A report recently published by REN21 found that investment in renewable technology was almost double the amount spent on coal and gas in 2015. The Renewables Global Status Report highlighted that emerging countries spent more on solar, wind and hydropower than on coal and gas-fired power plants last year. Currently over 8 million people work within the renewable energy sector internationally and that figure is set to keep on rising.
Nigel Blackaby, Conference Director at PennWell’s POWER-GEN Europe and Renewable Energy World Europe, said: “The news that 2015 saw more additional renewable than fossil fuel power capacity globally comes as no real surprise, given the increasing cost-competitiveness of renewable technologies, policy initiatives and improved access to finance. Renewed impetus arising from COP21 is likely to see this gap increase, especially in Europe where new investment in large-scale fossil fuel plants is currently very difficult, which is increasing the risks and stability in the system.
“The greater level of renewable penetration is taking Europe’s power system into uncharted territory, risking system stability and government need to be aware of the potential problems they could create by mandating the closure of large amounts of coal fired generation too quickly.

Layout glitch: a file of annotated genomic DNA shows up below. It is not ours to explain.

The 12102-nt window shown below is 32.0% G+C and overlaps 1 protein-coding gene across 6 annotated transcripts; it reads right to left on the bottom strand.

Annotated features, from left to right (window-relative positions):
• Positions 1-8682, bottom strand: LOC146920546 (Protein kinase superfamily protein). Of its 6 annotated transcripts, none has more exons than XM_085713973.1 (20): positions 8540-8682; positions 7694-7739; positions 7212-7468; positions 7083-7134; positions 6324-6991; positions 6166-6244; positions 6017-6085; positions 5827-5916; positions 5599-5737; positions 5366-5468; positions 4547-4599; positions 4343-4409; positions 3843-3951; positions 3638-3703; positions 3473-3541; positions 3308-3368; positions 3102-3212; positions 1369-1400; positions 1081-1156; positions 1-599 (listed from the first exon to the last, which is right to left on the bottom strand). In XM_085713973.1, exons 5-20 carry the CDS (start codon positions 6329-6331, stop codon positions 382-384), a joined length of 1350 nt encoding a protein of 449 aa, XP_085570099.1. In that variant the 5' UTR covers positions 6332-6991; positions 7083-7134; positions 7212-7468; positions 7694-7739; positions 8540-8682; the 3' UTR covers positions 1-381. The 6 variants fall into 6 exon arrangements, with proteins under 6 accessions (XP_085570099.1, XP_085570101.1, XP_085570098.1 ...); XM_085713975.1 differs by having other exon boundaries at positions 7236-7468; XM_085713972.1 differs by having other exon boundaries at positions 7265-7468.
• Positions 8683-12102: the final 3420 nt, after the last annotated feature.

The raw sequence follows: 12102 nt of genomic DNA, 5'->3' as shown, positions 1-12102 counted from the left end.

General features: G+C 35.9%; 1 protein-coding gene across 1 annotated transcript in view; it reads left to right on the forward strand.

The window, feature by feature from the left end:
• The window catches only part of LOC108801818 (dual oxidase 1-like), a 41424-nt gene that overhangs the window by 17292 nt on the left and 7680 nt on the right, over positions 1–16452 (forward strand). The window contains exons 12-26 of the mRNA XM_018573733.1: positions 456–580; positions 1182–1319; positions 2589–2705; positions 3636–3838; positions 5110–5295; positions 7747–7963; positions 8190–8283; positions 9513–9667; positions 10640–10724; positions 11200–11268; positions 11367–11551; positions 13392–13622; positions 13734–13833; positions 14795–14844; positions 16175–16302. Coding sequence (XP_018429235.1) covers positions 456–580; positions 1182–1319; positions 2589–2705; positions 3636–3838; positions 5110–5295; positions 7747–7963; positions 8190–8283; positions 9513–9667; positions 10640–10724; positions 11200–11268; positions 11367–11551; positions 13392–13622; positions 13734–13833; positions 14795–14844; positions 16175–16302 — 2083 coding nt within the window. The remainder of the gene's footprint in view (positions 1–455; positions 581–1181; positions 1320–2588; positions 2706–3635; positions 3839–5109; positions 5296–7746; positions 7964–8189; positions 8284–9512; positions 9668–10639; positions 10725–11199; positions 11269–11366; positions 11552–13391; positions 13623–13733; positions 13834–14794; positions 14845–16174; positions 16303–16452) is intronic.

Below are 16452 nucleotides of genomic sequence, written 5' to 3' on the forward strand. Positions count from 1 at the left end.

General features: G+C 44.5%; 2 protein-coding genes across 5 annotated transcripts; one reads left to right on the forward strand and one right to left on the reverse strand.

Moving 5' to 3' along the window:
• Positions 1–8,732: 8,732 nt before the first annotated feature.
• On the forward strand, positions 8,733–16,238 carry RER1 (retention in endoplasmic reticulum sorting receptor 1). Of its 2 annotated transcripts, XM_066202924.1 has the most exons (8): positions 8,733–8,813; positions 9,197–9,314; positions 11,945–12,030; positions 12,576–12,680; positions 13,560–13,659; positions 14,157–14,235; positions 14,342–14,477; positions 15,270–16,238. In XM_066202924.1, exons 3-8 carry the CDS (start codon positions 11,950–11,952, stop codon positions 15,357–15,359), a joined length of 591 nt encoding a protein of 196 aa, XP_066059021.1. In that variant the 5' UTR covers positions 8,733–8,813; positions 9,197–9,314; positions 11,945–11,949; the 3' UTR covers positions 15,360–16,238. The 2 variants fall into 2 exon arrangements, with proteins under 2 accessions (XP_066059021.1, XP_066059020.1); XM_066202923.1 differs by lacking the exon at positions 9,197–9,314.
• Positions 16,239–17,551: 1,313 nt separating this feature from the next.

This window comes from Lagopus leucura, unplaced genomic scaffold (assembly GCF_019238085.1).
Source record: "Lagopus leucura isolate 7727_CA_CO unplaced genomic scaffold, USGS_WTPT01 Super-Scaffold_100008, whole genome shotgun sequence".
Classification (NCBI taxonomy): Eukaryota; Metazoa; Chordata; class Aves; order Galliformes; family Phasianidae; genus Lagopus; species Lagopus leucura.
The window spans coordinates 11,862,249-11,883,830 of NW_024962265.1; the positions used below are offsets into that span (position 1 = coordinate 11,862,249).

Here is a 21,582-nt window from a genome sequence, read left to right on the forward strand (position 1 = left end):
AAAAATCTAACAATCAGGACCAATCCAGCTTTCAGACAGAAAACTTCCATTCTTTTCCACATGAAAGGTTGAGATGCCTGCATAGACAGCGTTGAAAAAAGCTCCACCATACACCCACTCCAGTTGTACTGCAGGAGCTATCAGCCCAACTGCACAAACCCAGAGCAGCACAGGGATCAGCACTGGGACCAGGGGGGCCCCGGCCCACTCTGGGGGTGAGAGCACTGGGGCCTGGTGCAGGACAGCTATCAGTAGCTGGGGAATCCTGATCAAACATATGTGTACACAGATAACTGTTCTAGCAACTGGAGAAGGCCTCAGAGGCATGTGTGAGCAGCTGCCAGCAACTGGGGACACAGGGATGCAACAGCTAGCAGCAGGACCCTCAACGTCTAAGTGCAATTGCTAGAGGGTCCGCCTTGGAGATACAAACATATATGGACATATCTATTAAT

“Developing a better understanding of the impact on the grid, the risk of blackouts and the role energy storage can play in this changing energy system is vital if Europe’s energy transition is to avoid widespread disruption.”
- A Step Towards Change By The Industrial Strategy
- Experts Say Scotland Has Chance To Transform Energy Sector
- ETI Calls For Emphasis On Floating Foundations For Offshore Wind
- Opportunity To Contribute To Smart Energy System Welcomed By UK Power Networks
- Couple Using Almost All The Energy They Generate Thanks To Tesla Powerwall
Jamie Stewart, Power Editor at ICIS, has said: “This record investment in renewable energy across the globe is forcing a permanent change in the mix of fuels being used to generate power, from a higher-carbon mix to a lower-carbon one, and the UK is no different.
“Latest electricity production data reflects the shift in the power generation mix: In May, coal-fired power plants generated just 900GWh, compared to 1,600GWh from wind power. This was the first month on record that UK wind produced more electricity than UK coal in a calendar month.
“And last month, the UK powered itself for a brief window without burning any coal for the first time since the 19th century. More recent data now shows this happened a further six times in May.
“May’s figure was by far the lowest ever share of the power generation mix occupied by coal in the UK in a month. For comparison, over the five years from 2011-2015, UK coal plants have generated on average 9,000GWh each month – ten times what was produced in May of this year.
“Looking ahead, this shift looks permanent, particularly over the summer months. ICIS data from the wholesale energy forward markets shows that, because of cheap gas on the global market and the UK’s unilateral tax on carbon emissions, burning gas for power generation is more profitable than burning coal in the UK.”